The European Emissions Trading System (EU ETS): Ex-Post Analysis, the Market Stability Reserve and Options for a Comprehensive Reform

42 Pages Posted: 23 Sep 2014

See all articles by Brigitte Knopf

Brigitte Knopf

Mercator Research Institute on Global Commons and Climate Change (MCC)

Nicolas Koch

Mercator Research Institute on Global Commons and Climate Change (MCC); University of Hamburg

Godefroy Grosjean

Potsdam-Institut für Klimafolgenforschung (PIK)

Sabine Fuss

Mercator Research Institute on Global Commons and Climate Change (MCC); International Institute for Applied Systems Analysis (IIASA)

Christian Flachsland

Potsdam-Institut für Klimafolgenforschung (PIK)

Michael Pahle

Potsdam Institute for Climate Impact Research (PIK)

Michael Jakob

Potsdam Institute for Climate Impact Research

Ottmar Edenhofer

Potsdam Institute for Climate Impact Research (PIK); Mercator Research Institute on Global Commons and Climate Change (MCC); Technische Universität Berlin (TU Berlin)

Date Written: September 19, 2014

Abstract

The central pillar of European climate policy, the European Emissions Trading System (EU ETS), is currently under scrutiny, as the allowance price is persistently low at around 5€/tCO2. The cap was met and emissions actually declined in recent years, ensuring the environmental effectiveness of the scheme. However, the low price may affect the long-term cost-effectiveness of the instrument by reducing the incentive for investment and deployment of low carbon technologies. No significant increase in the allowance price is expected before 2020, and probably not beyond, without reform. While the reasons for the price decline are controversial, empirical analysis shows that only a small portion of price fluctuations can be explained by factors such as the economic crisis, renewable deployment or international offsets. Therefore, it is likely that political factors and regulatory uncertainty have played a key role in the price decline. As a consequence, any reform of the EU ETS has to deliver a mechanism that reduces such uncertainty and stabilizes expectations of market participants. The Market Stability Reserve proposed by the EU Commission is unlikely to address the current problem of price uncertainty and insufficient dynamic efficiency. The key element of the alternative reform proposal described in this paper is to set a price collar in the EU ETS with lower and upper boundaries. This is likely to reinforce the long-term credibility and reliability of the price signal. In addition, a price for GHG emissions not covered by the EU ETS has to be set. If additional market failures prevent the market from functioning efficiently, specific policy instruments related to innovation and technology diffusion should be implemented in addition to carbon pricing. Carbon leakage could be addressed through tailor-made trade policies. In parallel, increasing the coalition of countries included in the carbon pricing should remain a priority. This reform package would bring the EU ETS back to life, while avoiding a relapse into potentially costly and inefficient national climate and energy policies.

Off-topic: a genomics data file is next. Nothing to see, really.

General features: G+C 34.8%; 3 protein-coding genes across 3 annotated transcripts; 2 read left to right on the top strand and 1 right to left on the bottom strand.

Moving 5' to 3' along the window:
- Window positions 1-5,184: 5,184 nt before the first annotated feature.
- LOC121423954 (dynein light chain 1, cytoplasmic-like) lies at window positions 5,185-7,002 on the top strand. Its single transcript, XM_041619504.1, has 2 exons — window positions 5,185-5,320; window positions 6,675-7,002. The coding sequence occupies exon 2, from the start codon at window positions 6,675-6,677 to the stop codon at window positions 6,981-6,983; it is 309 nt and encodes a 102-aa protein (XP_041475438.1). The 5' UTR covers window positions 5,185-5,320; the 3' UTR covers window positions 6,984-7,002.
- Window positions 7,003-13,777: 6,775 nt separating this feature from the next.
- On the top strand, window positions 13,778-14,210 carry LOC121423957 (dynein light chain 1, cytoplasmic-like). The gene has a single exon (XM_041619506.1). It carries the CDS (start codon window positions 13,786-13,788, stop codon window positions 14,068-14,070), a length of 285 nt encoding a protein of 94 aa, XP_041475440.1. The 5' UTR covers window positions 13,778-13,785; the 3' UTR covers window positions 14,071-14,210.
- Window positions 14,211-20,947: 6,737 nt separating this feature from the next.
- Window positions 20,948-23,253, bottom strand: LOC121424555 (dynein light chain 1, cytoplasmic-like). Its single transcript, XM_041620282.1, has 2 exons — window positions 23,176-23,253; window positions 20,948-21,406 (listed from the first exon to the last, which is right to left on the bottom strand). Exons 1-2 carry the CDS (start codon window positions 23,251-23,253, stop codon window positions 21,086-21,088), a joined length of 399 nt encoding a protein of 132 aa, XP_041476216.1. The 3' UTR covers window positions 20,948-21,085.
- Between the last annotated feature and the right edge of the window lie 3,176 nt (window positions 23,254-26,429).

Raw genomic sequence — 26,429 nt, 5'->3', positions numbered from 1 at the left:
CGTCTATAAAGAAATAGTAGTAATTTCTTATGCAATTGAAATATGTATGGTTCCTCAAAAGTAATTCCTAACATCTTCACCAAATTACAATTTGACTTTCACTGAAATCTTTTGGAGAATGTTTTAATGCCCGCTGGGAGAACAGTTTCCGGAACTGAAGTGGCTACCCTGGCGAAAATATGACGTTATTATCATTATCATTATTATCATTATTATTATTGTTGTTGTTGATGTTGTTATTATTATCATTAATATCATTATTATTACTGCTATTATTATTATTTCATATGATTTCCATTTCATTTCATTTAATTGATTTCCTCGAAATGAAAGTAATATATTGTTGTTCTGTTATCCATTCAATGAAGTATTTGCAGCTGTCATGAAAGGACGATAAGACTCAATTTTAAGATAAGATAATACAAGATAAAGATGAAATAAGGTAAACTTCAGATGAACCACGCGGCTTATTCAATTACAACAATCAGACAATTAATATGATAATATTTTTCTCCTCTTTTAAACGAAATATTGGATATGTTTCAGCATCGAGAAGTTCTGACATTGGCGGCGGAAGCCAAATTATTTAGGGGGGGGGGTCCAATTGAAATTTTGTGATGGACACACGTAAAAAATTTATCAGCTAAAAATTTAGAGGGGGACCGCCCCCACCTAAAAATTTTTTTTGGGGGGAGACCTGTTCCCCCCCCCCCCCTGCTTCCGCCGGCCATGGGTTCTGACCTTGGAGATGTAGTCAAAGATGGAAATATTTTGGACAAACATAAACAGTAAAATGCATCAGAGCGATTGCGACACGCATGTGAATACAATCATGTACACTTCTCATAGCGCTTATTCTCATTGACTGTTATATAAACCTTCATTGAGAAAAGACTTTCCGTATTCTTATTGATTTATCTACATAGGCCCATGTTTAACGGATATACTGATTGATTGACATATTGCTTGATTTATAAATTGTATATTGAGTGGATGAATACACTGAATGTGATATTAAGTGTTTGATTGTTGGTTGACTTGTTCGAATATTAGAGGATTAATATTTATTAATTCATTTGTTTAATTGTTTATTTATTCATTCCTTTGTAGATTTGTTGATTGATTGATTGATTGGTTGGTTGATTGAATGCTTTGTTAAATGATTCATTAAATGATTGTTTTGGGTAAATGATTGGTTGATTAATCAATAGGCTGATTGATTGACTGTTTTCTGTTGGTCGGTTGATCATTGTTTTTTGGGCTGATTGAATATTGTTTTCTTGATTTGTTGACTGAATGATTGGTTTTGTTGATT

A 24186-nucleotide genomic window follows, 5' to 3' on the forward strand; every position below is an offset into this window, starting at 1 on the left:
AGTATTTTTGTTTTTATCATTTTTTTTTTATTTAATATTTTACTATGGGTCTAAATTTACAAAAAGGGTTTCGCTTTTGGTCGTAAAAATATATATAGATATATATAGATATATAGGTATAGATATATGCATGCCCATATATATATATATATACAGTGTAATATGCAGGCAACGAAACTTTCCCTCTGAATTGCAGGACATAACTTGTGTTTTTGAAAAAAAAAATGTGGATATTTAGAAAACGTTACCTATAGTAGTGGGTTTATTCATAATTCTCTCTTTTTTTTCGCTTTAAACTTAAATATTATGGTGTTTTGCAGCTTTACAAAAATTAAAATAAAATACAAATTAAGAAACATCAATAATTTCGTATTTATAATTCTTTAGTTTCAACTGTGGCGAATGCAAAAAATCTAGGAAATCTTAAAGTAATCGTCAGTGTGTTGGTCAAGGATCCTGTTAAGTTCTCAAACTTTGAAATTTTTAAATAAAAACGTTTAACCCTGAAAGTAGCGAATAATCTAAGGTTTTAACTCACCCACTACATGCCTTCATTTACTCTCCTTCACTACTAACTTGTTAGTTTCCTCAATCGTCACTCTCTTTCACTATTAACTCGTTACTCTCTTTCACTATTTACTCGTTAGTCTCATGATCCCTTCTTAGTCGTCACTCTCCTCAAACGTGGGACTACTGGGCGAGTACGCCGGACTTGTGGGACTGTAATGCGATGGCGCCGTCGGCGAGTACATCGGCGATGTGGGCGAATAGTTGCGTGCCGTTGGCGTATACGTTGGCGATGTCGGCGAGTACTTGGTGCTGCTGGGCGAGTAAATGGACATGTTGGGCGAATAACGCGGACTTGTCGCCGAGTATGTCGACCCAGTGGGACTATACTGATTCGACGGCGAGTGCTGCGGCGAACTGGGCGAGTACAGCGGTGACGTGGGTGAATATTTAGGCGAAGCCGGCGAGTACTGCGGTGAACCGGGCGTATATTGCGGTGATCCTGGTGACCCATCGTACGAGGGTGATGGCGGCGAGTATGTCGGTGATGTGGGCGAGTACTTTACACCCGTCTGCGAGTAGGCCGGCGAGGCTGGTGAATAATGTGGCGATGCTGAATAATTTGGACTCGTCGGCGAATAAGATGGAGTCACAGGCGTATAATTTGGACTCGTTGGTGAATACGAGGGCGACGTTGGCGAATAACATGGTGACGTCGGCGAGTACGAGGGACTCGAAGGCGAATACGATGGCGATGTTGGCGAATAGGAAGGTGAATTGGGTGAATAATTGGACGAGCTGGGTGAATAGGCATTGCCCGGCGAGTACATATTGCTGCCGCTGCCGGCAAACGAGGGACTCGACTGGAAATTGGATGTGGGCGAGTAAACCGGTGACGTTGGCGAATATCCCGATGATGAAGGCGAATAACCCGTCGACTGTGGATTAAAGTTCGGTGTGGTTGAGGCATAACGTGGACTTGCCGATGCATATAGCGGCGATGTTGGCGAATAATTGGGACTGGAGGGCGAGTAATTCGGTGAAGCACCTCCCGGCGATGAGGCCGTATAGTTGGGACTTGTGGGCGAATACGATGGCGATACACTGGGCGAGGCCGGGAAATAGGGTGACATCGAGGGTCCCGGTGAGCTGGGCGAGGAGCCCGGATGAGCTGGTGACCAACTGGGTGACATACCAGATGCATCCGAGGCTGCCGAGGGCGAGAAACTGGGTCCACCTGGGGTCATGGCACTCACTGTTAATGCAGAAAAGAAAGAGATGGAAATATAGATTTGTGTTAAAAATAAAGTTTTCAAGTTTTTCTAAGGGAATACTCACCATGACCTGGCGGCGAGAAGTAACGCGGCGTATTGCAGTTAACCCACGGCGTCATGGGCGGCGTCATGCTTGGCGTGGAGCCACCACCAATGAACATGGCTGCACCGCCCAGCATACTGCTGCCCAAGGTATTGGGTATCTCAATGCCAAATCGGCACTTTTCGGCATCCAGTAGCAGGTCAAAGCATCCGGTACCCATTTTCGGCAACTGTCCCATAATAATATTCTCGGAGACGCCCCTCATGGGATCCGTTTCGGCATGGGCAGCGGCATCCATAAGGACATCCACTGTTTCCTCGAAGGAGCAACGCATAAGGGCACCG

Keywords: EU ETS, Emissions Trading, Carbon Price, Price Collar, Market Stability Reserve, Credibility

JEL Classification: Q42, Q48, Q54, Q58

Suggested Citation

Knopf, Brigitte and Koch, Nicolas and Grosjean, Godefroy and Fuss, Sabine and Flachsland, Christian and Pahle, Michael and Jakob, Michael and Edenhofer, Ottmar, The European Emissions Trading System (EU ETS): Ex-Post Analysis, the Market Stability Reserve and Options for a Comprehensive Reform (September 19, 2014). FEEM Working Paper No. 79.2014. Available at SSRN: https://ssrn.com/abstract=2499457 or http://dx.doi.org/10.2139/ssrn.2499457

Brigitte Knopf (Contact Author)

Mercator Research Institute on Global Commons and Climate Change (MCC) ( email )

Torgauer Straße 12-15
Berlin, 10829
Germany

Nicolas Koch

Mercator Research Institute on Global Commons and Climate Change (MCC) ( email )

Torgauer Straße 12-15
Berlin, 10829
Germany

University of Hamburg ( email )

Von-Melle-Park 9
Hamburg, 20146
Germany

Godefroy Grosjean

Potsdam-Institut für Klimafolgenforschung (PIK) ( email )

Telegrafenberg 31
Potsdam, Brandenburg 14473
Germany

Sabine Fuss

Mercator Research Institute on Global Commons and Climate Change (MCC) ( email )

Torgauer Straße 12-15
Berlin, 10829
Germany
49303385537224 (Phone)
303385537224 (Fax)

HOME PAGE: http://www.mcc-berlin.net

International Institute for Applied Systems Analysis (IIASA) ( email )

Schlossplatz 1
Laxenburg, 2361
Austria

HOME PAGE: http://www.iiasa.ac.at

Christian Flachsland

Potsdam-Institut für Klimafolgenforschung (PIK) ( email )

Telegraphenberg
Potsdam, Brandenburg 14412
Germany

Michael Pahle

Potsdam Institute for Climate Impact Research (PIK) ( email )

Telegrafenberg 31
Potsdam, Brandenburg 14473
Germany

Michael Jakob

Potsdam Institute for Climate Impact Research ( email )

Telegraphenberg
Potsdam, Brandenburg 14412
Germany

Ottmar Edenhofer

Potsdam Institute for Climate Impact Research (PIK) ( email )

P.O. Box 601203
14412 Potsdam, Brandenburg
Germany

Mercator Research Institute on Global Commons and Climate Change (MCC)

Torgauer Straße 12-15
Berlin, 10829
Germany

Technische Universität Berlin (TU Berlin)

Straße des 17
Juni 135
Berlin, 10623
Germany

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